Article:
Saint Meinrad Seminary & School of Theology

Formation and Education for the Life of the Church

Honor the Dignity of the Other

by Fr. Adrian Burke, OSB

benedict and bruce.jpg

Do not grumble or speak ill of others.

Rule of St. Benedict 4:39-40

There is a lot in the Holy Rule of St. Benedict about honoring the dignity of the other. An important way to do that is to respect the other's name. As I've written many times before, Benedict's intention in writing his Rule for monks is to establish a practical way to follow Christ in an intentional manner.

Charity is putting the need of the other ahead of our own and it is central to the gospel of Jesus, thus it is also critical to the monastic way of life. So, for instance, in RB 7.31 (on humility) the monk is not to love his own will nor take pleasure in the satisfaction of his own desires; RB 72.7 (on the good zeal of the monk) demands he pursue what he judges better for someone else. Jesus is the supreme example of charity, of course, being the very personification of Divine Love in laying down his life for others.

Our names are symbolic words that signify our person, which when uttered brings to mind the person named. When we besmirch another person's name by gossiping, for instance, and speaking ill of the other, we denigrate their name and dishonor their dignity as persons. To honor the dignity of others is to "see" in them the image of God as the basis of their very existence as persons - at least that's what the serious Christian is given to believe; but, morally speaking, do we act consistently on what we claim to believe?

Faith aids us in believing this about people, charity aids us to act on it. But we must know and acknowledge our own dignity first, and strive to honor it by living up to it every day. When we do this, we are more likely to begin regarding the personal dignity of others despite sometimes how we may experience them behaving. Our sins and faults do not strip us of this essential dignity as persons made in God's image, even if we aren't living up to it all the time.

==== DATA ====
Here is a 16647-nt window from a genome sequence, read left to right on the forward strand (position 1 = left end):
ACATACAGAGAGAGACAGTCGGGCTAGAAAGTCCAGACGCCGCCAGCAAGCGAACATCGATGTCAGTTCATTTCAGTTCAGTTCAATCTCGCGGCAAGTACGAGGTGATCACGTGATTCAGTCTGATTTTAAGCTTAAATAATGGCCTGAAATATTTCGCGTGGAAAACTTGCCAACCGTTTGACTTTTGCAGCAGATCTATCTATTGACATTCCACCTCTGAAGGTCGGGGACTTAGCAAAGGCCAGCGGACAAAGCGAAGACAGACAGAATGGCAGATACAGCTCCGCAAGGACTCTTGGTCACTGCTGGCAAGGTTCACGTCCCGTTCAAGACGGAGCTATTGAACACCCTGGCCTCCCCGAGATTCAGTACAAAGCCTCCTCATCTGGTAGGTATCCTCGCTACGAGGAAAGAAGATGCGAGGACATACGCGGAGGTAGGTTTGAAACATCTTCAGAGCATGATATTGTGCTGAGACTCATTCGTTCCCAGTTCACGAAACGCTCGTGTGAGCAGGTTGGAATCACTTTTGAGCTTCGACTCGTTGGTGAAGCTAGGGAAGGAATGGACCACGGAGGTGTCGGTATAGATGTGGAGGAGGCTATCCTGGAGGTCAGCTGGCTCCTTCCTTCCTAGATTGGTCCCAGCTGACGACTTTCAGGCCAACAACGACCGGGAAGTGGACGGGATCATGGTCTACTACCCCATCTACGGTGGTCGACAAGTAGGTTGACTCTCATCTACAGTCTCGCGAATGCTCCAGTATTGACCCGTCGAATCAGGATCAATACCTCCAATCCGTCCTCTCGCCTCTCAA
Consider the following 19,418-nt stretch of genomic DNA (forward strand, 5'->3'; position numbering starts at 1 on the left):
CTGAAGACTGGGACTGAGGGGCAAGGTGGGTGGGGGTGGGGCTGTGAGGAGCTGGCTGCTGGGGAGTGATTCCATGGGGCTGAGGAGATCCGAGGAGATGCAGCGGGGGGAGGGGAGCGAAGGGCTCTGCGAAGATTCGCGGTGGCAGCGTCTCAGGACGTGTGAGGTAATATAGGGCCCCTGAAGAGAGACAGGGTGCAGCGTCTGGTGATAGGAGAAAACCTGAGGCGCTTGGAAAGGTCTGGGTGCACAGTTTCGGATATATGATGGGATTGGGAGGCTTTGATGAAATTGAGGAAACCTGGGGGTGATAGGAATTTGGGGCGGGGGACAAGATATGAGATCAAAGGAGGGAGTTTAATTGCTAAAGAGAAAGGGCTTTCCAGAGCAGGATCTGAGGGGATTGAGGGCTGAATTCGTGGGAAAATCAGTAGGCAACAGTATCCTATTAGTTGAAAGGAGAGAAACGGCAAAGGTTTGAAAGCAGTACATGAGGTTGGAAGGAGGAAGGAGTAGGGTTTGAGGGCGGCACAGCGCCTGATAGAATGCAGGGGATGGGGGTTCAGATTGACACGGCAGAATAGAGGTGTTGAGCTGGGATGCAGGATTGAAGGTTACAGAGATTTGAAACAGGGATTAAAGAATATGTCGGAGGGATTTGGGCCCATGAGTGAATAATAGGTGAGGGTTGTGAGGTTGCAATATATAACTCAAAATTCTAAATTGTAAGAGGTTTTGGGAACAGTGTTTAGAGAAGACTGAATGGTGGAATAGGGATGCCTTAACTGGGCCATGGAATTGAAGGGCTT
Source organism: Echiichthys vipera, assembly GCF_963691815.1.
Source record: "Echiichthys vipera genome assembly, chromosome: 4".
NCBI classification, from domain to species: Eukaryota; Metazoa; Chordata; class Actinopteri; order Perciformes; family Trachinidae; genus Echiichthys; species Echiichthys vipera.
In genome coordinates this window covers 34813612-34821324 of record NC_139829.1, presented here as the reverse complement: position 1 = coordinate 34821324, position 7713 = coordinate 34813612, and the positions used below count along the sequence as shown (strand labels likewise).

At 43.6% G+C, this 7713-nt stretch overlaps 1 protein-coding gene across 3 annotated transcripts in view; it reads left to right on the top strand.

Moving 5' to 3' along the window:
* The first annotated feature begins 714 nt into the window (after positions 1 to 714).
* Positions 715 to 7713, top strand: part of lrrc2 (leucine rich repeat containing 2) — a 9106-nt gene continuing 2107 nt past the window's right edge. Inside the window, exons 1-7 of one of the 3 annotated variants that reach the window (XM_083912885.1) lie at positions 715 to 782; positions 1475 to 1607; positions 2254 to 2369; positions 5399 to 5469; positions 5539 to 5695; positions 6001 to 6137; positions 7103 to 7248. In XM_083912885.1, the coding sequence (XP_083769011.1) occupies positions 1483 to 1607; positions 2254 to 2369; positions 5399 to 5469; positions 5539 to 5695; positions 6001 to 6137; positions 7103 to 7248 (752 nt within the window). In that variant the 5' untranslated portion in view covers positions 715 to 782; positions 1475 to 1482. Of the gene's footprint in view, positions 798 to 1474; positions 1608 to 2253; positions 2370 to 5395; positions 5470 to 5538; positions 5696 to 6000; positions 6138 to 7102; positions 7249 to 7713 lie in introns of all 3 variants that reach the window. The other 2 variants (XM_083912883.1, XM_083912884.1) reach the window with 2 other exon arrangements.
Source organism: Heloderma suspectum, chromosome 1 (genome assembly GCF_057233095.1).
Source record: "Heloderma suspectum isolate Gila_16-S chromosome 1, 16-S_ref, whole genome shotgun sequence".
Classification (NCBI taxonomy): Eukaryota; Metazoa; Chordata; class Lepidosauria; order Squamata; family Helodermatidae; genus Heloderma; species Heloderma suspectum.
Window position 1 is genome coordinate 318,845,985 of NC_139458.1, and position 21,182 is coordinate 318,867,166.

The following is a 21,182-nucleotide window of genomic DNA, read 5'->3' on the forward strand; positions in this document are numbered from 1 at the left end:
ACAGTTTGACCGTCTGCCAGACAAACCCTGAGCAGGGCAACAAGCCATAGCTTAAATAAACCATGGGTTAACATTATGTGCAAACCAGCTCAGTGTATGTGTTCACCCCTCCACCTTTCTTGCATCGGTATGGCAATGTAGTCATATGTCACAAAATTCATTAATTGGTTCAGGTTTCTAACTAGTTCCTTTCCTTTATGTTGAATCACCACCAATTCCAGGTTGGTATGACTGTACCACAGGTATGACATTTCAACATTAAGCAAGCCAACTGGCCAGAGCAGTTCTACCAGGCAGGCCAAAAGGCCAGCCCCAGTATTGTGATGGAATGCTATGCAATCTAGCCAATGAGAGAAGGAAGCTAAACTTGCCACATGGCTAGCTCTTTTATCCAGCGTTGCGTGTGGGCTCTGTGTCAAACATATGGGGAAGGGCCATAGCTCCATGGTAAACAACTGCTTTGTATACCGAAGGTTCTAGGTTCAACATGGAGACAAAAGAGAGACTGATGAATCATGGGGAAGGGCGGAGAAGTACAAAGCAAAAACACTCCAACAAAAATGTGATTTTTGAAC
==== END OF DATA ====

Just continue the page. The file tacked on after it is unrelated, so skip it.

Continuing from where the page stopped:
Then, to complete the circuit, we must link this love of self and other with love for God. The first of Benedict's "tools for good works" (RB 4) is the most important: To love the Lord God with our whole hearts, all our minds and strength, and its realization demands that we love our neighbor as ourselves - this honors the name of God. Jesus taught this as the basis of all religious observance, "all the Law and the Prophets hang on these two commandments" (Mt. 22:36-40).

To be the first to show respect to the other (Rom 12:10) has to begin with ceasing to speak ill of others, and to treat them as we would want to be treated. This is what honoring the human dignity of our neighbor will demand of us. It is a "narrow road," because at times it feels like a cross when the "other" is a person whose opinions I don't particularly care for, or agree with, or whose quirky behaviors I don't like, or whose talents always seem to outshine my own, or who always seems to gain the attention I want for myself, etc., etc., etc.

To speak ill of others is tantamount to besmirching the Divine Name because the human person is made in God's own image. To dishonor a person is to dishonor our Creator, and for the Christian it is tantamount to "taking the Name of the Lord in vain," though perhaps we don't think of it that way. Maybe it's time we start!

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Echoes from the Bell Tower is a blog devoted to observations on Christian faith, spirituality and everyday events, by authors with a connection to the Benedictine values found at Saint Meinrad Archabbey and its Seminary and School of Theology. Contributors include students, permanent deacons, Benedictine oblates and Saint Meinrad monks. Their stories, thoughts and ideas highlight the mission and vision that ring out from the bell towers on this Hill in southern Indiana.


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